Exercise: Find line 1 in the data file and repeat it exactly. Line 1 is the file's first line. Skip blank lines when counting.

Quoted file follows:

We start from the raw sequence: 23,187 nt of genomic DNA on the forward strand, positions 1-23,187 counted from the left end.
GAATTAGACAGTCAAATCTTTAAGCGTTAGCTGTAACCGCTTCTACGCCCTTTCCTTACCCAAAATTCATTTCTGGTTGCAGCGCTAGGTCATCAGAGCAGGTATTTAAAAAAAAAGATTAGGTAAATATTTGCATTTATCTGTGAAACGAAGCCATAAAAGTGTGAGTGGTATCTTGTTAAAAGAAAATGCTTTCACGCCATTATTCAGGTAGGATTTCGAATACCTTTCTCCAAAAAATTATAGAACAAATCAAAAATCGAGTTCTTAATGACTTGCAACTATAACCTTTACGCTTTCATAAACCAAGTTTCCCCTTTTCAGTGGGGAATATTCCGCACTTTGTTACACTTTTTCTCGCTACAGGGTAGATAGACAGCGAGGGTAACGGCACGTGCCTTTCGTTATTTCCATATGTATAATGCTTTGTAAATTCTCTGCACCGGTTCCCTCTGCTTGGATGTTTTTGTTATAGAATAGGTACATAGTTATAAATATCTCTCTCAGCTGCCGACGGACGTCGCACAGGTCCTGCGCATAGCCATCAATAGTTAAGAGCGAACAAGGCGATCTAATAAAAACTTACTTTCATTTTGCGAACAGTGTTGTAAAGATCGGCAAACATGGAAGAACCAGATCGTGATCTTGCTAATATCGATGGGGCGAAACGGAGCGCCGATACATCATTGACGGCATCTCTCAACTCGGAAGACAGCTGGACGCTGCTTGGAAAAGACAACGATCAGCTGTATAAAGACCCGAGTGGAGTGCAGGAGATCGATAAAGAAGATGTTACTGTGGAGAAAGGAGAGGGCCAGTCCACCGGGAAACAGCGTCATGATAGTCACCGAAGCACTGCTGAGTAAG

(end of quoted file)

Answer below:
We start from the raw sequence: 23,187 nt of genomic DNA on the forward strand, positions 1-23,187 counted from the left end.